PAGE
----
Vignettes are long form documentation, often describing every function in the package, practical use, examples and more.

Or type the following command:


But the best advice is this: try google.

Really, the R community is huuuuuge! Type your question and somewhere on stackoverflow, r-mailinglists or other websites, someone else has had the same question you have. If I need to find out how a function works, I type ?function if I want something else, I search for it online.

To be more specific, use the following format in your search: [r] [package you want to use] [function if any] [… your problem] for example

From SPSS to R

R specifics

SPSS works with datafiles (.sav), R works internally with several data representations. We will almost exclusively work with data.frames and vectors. Dataframes look and feel just like spss file. for example:

  • copy and execute the first 2 lines below.
  • use the View command or click on the blue-grey table icon in the right of the screen. next to df.
df <- data.frame(gp = factor(rep(letters[1:3], each = 10)),
                 y = rnorm(30)) #this creates a dataframe with letters
# and standard normal distributed values.  
View(df) # or click  next to table on the icon on the right.
# or display it in the console:

This opens a view you are familiar with in spss, however you cannot change values here. So data.frames are just like datafiles in spss. Internaly data frames are just lists with vectors of the same length. So what is a vector? Copy the following script and try to find out.

df$gp # also try to type this. 
# after the dollarsign rstudio will suggest the columns of the dataframe
df$y # will display all the values of the y column. 
df$i_made_this <- rnorm(30, 2) #see the documentation of rnorm with ?rnorm
# now look at df again, it has an extra column. 
# the <- (arrow) assigns values. 
subset(df, y<1) # there are multiple ways to select parts of your data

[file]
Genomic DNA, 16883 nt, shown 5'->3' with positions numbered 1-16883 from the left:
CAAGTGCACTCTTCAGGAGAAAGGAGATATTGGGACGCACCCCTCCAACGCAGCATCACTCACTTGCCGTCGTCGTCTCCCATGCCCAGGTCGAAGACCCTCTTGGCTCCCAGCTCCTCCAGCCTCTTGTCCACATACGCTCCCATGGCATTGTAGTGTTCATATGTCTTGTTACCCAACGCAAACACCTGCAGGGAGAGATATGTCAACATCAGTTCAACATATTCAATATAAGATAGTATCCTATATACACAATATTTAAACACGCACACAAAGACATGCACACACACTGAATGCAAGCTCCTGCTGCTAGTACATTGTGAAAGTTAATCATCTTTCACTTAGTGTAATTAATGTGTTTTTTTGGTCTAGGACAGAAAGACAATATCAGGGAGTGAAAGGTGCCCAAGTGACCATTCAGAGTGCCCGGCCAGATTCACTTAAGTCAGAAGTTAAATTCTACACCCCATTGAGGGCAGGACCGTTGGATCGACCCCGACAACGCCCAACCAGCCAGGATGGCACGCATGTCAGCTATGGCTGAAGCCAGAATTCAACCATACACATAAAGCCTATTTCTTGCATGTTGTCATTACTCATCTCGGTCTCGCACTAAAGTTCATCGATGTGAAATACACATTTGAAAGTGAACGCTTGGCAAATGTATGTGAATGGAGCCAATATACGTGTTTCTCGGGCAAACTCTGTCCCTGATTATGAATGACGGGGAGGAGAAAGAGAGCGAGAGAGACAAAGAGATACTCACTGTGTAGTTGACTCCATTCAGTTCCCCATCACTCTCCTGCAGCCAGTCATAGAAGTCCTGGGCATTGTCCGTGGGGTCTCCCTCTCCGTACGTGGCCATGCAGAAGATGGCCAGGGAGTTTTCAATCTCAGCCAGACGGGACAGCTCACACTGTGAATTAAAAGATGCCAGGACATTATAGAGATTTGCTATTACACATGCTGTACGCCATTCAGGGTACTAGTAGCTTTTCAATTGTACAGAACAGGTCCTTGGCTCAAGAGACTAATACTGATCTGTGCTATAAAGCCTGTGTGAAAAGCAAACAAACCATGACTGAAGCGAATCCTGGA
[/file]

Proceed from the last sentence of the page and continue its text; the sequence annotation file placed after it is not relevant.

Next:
df[2,]  # try to find out 
df[,2]  # what all these things
df[2,2] # do. 
g<- c(1,2,3,4,5,6,7,8,9,10,11,12,13,14,15,16,17,18,19, # going to the next
      20,21,22,23,24,25,26,27,28,29,0)  # line is no problem
#  ----------> in the environment is now a g value with in it numbers 1 to 30
#  g is a vector. can we add this vector to the dataframe?
df$oh_yes_you_can<-g   # we assign g to this variable

Importing data from SPSS.

There are multiple packages that import spss files. Many people use the foreign package, but a new one is the haven package.

  • Install the haven package.
  • Once installed, activate the package.
  • read the documentation on read_sav with ?read_sav

I will cheat a bit and let you create a .sav file and read it in afterwards, but please try it with other spss files.

write_sav(df, "~/df.sav") # this saves the file in your working dir (see console)
# or find the whole path to f.i. your working directory in MY case
write_sav(df, "C://Users/roel/Downloads/df.sav") # that should save the file to 
#your downloads (once you changed it to your settings). 
# the following line reads the file (pick your .sav file) and assigns it to df2 
df2<-read_sav(file.choose()) # you could also specify your 
# file with "path/to/your/file.sav" instead of file.choose().

The end result is a data.frame with the name df2 which would be identical to df.

In the next lesson we will manipulate dataframes, in lesson 3 we will make awesome graphics.

Further Reading

R courses

  1. “Coursera R programming: This is a great course, not sure if it’s still free” [return]
  2. “Codeschool, I have not tried this one, don’t know” [return]
  3. “Datacamp: I’ve heard great things from this course” [return]
  4. “By the Rstudio people” [return]